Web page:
India's security concerns have been the main stumbling block. New Delhi fears a pipeline running through Pakistan could be sabotaged, or used as a political weapon by Islamabad. As the two countries have fought three wars and come close a couple of other times since independence from Britain in 1947, New Delhi has a point. But the Pakistanis, who would also like access to Iranian energy, have now said they would guarantee India a secure supply.
That may be easier said than done. Balochistan is facing growing unrest. The little-known Balochistan Liberation Army is waging an increasingly violent insurgency demanding more control over the region's natural resources as well as greater political and economic rights.

That could endanger the proposed pipeline if no political settlement is reached in Balochistan, or if Al Qaeda extends its tentacles into the unruly region.
"If our security concerns are adequately addressed, this project could turn out to be the economic bedrock which could buttress many more economic proposals," a senior Indian Foreign Ministry official noted. "The economic gains for Pakistan, estimated at $ 600 mm to $ 800 mm annually in transit fees alone, are a reasonable guarantee against sabotage."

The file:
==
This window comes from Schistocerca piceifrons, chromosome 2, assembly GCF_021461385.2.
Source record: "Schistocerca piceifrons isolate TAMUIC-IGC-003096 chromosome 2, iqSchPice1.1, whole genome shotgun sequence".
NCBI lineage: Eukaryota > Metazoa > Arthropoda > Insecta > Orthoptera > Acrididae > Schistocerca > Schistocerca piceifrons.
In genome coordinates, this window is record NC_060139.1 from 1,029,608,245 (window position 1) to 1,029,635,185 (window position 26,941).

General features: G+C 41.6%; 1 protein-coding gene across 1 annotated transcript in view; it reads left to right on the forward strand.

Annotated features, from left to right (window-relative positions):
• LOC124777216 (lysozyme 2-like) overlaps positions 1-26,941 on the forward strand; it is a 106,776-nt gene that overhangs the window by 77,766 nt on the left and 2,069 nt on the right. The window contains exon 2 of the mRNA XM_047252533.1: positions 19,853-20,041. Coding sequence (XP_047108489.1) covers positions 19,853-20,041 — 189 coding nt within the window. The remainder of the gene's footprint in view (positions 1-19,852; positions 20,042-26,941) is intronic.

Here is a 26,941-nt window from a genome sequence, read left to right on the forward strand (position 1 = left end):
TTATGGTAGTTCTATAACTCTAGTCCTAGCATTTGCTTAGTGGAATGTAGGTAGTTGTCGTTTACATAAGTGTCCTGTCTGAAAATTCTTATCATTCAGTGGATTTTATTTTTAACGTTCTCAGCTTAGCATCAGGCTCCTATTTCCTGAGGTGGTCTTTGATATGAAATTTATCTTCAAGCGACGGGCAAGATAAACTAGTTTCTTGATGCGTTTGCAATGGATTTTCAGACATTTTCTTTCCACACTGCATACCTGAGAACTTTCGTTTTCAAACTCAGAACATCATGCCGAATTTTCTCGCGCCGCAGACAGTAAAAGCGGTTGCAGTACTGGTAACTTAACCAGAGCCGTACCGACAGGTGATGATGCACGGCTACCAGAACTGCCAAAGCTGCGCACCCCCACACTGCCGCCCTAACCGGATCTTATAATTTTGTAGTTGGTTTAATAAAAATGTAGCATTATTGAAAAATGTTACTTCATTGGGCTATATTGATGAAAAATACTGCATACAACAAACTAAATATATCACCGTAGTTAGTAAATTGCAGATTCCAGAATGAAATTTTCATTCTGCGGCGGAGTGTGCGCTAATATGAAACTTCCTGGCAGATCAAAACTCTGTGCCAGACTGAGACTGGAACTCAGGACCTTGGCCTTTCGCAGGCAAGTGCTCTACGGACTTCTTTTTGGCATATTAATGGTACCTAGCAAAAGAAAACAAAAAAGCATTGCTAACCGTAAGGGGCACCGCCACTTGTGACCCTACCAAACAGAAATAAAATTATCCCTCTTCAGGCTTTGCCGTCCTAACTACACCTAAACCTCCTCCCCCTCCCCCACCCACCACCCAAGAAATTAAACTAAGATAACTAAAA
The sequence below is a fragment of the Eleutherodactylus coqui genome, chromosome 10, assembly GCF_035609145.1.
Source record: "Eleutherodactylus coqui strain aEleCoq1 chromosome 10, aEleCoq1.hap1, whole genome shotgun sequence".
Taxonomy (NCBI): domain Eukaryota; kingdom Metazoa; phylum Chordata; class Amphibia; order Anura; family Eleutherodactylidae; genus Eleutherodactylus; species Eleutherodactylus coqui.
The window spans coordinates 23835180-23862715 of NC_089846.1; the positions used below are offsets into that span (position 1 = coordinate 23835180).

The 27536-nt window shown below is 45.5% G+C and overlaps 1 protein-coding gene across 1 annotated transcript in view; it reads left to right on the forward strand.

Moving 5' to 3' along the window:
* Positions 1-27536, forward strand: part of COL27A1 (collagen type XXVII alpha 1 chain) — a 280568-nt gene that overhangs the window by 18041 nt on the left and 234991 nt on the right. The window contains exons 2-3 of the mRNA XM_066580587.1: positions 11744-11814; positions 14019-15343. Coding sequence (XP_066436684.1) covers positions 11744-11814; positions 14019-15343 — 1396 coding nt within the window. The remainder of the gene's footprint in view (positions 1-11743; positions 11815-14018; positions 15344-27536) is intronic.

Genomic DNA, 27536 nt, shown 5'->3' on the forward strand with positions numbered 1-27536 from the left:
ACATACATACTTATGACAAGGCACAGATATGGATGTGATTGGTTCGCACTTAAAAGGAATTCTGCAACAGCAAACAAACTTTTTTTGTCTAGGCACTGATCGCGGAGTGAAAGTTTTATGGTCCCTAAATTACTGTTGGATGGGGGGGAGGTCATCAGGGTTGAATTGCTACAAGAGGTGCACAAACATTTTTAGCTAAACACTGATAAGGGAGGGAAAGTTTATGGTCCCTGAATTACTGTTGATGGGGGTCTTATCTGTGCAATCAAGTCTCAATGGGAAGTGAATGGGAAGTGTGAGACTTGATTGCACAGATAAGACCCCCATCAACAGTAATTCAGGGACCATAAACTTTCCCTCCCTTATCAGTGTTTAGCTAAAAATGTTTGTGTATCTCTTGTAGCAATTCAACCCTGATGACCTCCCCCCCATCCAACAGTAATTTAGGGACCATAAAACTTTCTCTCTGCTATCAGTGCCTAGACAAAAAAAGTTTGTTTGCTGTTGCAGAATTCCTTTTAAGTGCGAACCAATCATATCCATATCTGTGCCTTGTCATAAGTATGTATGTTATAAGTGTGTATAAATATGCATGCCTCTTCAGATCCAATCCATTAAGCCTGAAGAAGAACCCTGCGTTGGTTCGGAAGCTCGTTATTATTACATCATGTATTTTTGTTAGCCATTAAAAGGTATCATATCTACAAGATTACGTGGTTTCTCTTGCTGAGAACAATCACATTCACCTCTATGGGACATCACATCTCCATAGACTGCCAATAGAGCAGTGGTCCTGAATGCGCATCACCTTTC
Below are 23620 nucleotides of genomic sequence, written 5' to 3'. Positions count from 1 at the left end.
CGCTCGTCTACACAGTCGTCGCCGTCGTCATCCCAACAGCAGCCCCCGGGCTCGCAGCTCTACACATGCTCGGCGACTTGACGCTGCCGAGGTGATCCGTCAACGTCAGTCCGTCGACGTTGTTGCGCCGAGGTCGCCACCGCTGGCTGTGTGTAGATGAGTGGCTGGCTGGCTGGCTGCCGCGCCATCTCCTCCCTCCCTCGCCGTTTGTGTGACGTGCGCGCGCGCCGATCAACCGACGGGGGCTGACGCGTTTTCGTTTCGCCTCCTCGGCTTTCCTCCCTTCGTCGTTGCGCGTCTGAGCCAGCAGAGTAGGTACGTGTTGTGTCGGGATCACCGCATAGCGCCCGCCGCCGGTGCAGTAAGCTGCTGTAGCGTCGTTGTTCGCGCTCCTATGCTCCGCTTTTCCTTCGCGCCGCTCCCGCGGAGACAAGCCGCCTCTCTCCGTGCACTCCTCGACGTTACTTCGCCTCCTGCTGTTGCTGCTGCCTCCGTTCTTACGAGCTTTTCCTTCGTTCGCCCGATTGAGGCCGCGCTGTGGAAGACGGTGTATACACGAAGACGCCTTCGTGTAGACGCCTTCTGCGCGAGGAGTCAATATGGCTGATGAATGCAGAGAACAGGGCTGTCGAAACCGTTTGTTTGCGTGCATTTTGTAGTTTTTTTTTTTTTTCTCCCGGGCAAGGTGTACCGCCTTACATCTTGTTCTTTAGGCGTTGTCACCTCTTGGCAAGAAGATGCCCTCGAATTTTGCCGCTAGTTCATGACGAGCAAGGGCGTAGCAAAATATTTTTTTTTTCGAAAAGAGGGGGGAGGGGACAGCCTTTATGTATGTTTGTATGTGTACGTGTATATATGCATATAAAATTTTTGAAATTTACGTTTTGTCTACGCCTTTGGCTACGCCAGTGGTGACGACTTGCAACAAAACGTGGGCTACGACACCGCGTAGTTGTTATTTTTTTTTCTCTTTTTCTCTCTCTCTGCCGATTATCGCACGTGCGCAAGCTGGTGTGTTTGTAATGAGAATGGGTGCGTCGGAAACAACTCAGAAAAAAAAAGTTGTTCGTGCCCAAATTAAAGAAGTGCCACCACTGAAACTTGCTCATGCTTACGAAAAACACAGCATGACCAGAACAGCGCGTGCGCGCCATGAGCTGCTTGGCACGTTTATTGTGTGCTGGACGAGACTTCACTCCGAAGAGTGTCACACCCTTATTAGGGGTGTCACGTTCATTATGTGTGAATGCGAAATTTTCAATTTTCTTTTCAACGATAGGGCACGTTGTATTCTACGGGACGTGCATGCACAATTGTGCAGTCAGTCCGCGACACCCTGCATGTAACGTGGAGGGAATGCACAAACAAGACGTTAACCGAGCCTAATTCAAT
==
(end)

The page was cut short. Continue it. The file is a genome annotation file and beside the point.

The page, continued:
The project has been given greater urgency as oil prices have gone through the roof because of expectations the turmoil in Iraq will get worse and the threat of terrorist attacks on the energy industry and disruptions in production in Nigeria and elsewhere increase.
Indian Prime Minister Manmohan Singh and Pakistani President Pervez Musharraf discussed it during their first meeting in New York on the sidelines of the United Nations General Assembly in late September and commented on how it "could contribute to the welfare and prosperity of the people of both countries".

Iran says the pipeline would save India at least $ 300 mm a year in energy costs. R.K. Pachauri, director of India's independent Tata Energy and Resources Institute and one of the pipeline's greatest advocates, says the new government has softened its position and "is willing to talk about the pipeline as long as other trading opportunities are also considered".
He says that India could even generate power for Pakistan using the Iranian gas and create an "interlocking" measure. With Pakistan's own energy requirements growing, it could end up using half of the gas pumped through the pipeline.

For Tehran, facing a worsening confrontation with the US over its alleged nuclear arms programme, and threats by Israel to carry out pre-emptive strikes against Iran's nuclear facilities to prevent it acquiring nuclear weapons, the prospect of extending its influence eastwards into the vast Asian markets is tantalising enough.